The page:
This Economy's Strength Is No Joke

Padinha's in no mood to kid about labor market tightness.
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Measured Out With Coffee Spoons

JACKSON HOLE, Wyo. -- Not one of the numbers to follow is in any way a joke.

Personal income rose 0.5% in February.

Personal income will end up showing as big an increase during the first quarter of 1999 as it did during the fourth quarter of 1998 (5.5%). Personal income was rising at a 3.5% year-on-year rate six months ago, and it's rising at a 5.1% rate now; income growth is accelerating. The real (inflation-adjusted) first-quarter personal income gain will go down as the biggest since the fourth quarter of 1997.

Wages and salaries grew 6.4% during the fourth quarter. They'll end up showing a 7.4% increase during the first. Disposable (after-tax) personal income rose 5.4% during the fourth quarter. It'll end up showing a 5.9% increase during the first; that'll go down as its biggest increase since the first quarter of 1997.

Personal consumption rose 0.7% in February.

Consumption was rising at a 5.5% year-on-year rate six months ago, and it's rising at a 6.3% rate now; consumption growth is accelerating.

Real consumption rose 4.1% during the third quarter of 1998 and 5% during the fourth; it'll end up showing a 5.2% (perhaps bigger) increase during the first quarter of 1999.

Construction spending rose 2.2% in February.

Construction spending rose 5.4% during the fourth quarter. It'll end up rising 17.6% during the first. Construction spending was rising at a 6.4% year-on-year rate six months ago, and it's rising at a 10.7% rate now; construction-spending growth is accelerating.

Real construction spending rose 0.7% during the fourth quarter. It'll end up showing a 17.3% increase during the first. Real residential construction spending rose 2.8% during the fourth quarter, which contributed 0.44 percentage point of the 6% by which

gross domestic product

grew. Real residential construction will end up showing an 11.3% first-quarter increase. Real nonresidential construction spending rose 8.3% during the fourth quarter, which contributed 0.16 percentage point of the 6% by which GDP grew. Real nonresidential construction spending will end up showing an 11.3% first-quarter increase.

The National Association of Purchasing Management's Purchasing Managers' Index (PMI) rose to 54.3% in March from 52.4% in February.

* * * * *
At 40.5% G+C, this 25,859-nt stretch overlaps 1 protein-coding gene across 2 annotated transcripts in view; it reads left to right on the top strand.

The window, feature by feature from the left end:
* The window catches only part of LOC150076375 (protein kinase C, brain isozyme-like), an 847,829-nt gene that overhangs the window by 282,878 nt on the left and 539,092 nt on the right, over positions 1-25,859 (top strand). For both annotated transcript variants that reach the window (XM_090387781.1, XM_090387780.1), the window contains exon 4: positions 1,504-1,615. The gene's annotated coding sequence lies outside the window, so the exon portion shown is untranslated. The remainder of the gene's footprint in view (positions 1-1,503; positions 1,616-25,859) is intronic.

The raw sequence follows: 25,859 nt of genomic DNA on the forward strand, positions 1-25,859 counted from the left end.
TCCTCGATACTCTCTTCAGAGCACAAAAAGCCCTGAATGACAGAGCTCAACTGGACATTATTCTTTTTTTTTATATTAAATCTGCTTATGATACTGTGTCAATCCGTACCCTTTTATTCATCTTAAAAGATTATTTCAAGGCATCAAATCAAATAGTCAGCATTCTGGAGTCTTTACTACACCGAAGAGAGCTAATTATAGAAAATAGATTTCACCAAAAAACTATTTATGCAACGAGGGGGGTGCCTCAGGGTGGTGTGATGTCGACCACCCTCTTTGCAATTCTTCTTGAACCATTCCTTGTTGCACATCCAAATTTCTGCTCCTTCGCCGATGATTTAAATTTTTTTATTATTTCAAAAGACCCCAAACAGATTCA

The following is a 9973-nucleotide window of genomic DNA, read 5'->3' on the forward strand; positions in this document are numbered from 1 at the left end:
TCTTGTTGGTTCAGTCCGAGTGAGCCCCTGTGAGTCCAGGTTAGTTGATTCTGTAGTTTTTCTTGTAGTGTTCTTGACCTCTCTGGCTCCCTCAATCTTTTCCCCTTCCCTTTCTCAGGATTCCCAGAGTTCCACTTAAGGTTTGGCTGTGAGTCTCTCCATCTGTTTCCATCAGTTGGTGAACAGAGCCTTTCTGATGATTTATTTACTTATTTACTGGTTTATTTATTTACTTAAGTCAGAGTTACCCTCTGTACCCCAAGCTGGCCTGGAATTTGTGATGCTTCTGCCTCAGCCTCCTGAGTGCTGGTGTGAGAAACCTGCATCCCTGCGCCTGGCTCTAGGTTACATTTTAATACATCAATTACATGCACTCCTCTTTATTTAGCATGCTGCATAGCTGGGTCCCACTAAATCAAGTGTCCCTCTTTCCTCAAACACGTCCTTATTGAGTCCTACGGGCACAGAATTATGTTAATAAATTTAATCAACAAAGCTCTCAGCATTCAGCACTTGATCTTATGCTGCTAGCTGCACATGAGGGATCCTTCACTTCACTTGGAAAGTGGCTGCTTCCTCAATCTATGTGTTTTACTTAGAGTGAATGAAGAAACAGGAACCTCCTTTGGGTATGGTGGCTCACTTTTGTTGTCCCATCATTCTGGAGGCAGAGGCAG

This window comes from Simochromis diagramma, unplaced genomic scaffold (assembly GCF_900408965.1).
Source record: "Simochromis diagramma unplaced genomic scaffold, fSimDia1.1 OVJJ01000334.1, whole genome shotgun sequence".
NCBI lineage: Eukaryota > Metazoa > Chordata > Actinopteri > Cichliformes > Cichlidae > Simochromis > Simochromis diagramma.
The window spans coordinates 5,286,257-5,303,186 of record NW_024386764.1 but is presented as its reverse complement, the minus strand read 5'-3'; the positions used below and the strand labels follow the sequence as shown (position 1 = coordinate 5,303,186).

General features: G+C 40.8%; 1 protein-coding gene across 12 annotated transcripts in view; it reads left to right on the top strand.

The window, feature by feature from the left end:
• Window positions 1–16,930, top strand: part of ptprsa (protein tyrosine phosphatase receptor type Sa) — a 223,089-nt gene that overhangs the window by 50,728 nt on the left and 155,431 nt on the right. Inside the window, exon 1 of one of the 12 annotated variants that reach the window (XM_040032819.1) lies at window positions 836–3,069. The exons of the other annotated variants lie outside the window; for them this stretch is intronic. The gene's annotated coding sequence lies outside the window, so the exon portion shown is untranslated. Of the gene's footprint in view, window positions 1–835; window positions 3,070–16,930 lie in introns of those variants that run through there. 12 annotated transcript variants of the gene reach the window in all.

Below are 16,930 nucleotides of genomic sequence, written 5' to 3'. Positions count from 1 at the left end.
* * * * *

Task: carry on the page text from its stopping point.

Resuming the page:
The PMI rose to 52.1% during the first quarter from 46.9% during the fourth; that marked the end of a string of five straight quarterly declines. The NAPM notes that the January-March PMI average of 52.1% corresponds to GDP growth of 3% and that the March PMI of 54.3% corresponds to GDP growth of 3.7%.

The production subindex rose to 59.6% in March from 56.9% in February. This hints at a decent

industrial production

number. The new orders subindex rose to 58.2% in March from 57.2% in February. This hints at a decent

durable goods

number. The prices subindex rose to 35.9% in March from 32.5% in February. This hints at an increase in the

producer price index

for core intermediate goods.

The export subindex held above the 50% mark in both February and March following a 14-month period during which it held below that level. This hints at an increase in

foreign

demand.

The employment subindex rose to 48% in March from 45% in February. This hints at a smaller decrease (and perhaps even an increase) in

manufacturing

employment.

First-time claims for unemployment insurance totaled 289K during the March 27 week.

The trend in claims (measured as a four-week moving average) has now held under 300K for eight straight weeks. Claims levels now sit roughly 40K lower than they did throughout 1994, when the economy was generating an average 320K jobs per month.

The economy is just plain booming and the labor market is just plain tight. Any fool ought to know that by now.

Peace.

Best egg?

Nest.

Cream.

Cadbury.

Three-minute.

Sunny-side drippy.